Situated in Pakistan’s stunning Gilgit-Baltistan region and rising high above the renowned Fairy Meadows, Nanga Parbat is the ninth highest mountain in the world and a coveted mountaineering destination.
The prominent Himalayan peak has been the scene of some of mountaineering’s most historic and daring ascents. Along the way, it has acquired a reputation as being quite dangerous as well.
While there are a number of different routes used to climb the mountain, the majority of these head up via the Diamir Face, on the western side of the peak.
Several other routes up the enormous Rupal Face have been made, but not very many. The massif’s southern face is the largest of any mountain in the world, with a height that exceeds four kilometres (2.5 miles) in places.
Quick Facts about Nanga Parbat
- Along with being the ninth tallest mountain in the world. Nanga Parbat is also the second highest peak in Pakistan and 14th most prominent mountain in the world.
- In the local Urdu language, Nanga Parbat means naked mountain, a reference to the exposed rock buttresses on the mountain’s massive south face.
- In 1953, Nanga Parbat became only the third 8,000er to be successfully climbed in the world. That same maiden ascent was also notable for being the first solo climb of an 8000er and first one without supplemental oxygen as well.
History of Nanga Parbat
Due to Nanga Parbat’s relative ease of access from major population centres, Europeans began attempting to climb the peak soon after it was discovered. The first of these attempts came in 1895 when a British expedition led by Alfred Mummery reached 6,100 metres (21,000 feet) before having to turn back.
A number of other attempts were made throughout the first half of the twentieth century as well, all of which failed, some of which disastrously so. The main problem was mountaineers at the time believed the northern side was the only way to reach the summit. To date, it has only been climbed a handful of times successfully.
The first successful ascent of Nanga Parbat came in 1953, when Austrian mountaineer Hermann Buhl successfully climbed the peak via the eastern ridge on his own and without supplemental oxygen.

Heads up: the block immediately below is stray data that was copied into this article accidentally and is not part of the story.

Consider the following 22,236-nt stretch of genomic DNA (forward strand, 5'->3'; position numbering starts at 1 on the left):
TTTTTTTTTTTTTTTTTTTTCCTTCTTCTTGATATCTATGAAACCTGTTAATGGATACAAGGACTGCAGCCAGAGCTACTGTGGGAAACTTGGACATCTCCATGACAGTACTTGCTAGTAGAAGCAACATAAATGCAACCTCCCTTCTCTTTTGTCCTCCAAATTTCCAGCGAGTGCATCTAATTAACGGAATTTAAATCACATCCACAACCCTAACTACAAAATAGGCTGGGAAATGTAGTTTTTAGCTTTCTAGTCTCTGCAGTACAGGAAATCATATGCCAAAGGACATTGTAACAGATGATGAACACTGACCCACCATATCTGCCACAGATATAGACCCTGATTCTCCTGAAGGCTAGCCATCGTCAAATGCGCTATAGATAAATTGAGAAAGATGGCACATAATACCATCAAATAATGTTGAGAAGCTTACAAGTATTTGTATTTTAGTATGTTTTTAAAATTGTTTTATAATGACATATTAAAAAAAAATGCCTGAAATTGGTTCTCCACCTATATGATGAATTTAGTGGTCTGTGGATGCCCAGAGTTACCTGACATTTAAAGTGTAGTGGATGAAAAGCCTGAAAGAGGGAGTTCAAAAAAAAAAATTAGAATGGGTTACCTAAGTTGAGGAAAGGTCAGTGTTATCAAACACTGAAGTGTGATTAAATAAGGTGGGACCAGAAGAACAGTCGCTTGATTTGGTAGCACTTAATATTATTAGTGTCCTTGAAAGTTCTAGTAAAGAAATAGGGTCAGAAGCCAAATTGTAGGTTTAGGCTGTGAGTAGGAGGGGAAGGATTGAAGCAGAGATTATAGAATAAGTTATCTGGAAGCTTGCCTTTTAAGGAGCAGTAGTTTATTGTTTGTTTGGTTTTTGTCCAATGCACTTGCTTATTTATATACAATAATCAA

Experience Required for Climbing Nanga Parbat
Climbing Nanga Parbat is considered an advanced mountaineering challenge. The easiest route, up the peak’s western face, requires a high level of rock, ice and snow climbing.
Along with technical difficulties, acclimatisation also poses a major challenge on the peak. It is one of the steepest on Earth, gaining thousands of metres of altitude in a very short distance. As a result, taking the adequate time to acclimate can be the difference between success and failure.
Finally, the peak presents a very physically challenging climb and involves long hours of climbing with few opportunities to stop and rest. As a result, most guides recommend potential participants to spend six to nine months prior to the ascent improving endurance, physical strength and flexibility.
Main Routes up Nanga Parbat
There is one main route that climbers use to summit Nanga Parbat: the Kinshofer Route on the western Diamir Face. This is considered the easiest route and is used almost exclusively by commercial guides.
From base camp, climbers will scale the massive Kinshofer wall (rated Class V+) before climbing over a mix of snow, ice and rock to reach the summit.
The fairly new (2007) Austro-Canadian North-West route is another relatively easy route to the summit. It is less direct and more physically challenging than the Kinshofer route. The route is 2,000 metres long and involves several sections of technical climbing, but avoids the Kinshofer wall.
Several other routes exist on the Diamir face, but are rarely taken. The southern Rupal Face of the mountain also has several routes, but these are even more technically and physically challenging. As a result, the southern face of the mountain is rarely climbed and usually only by professional mountaineers.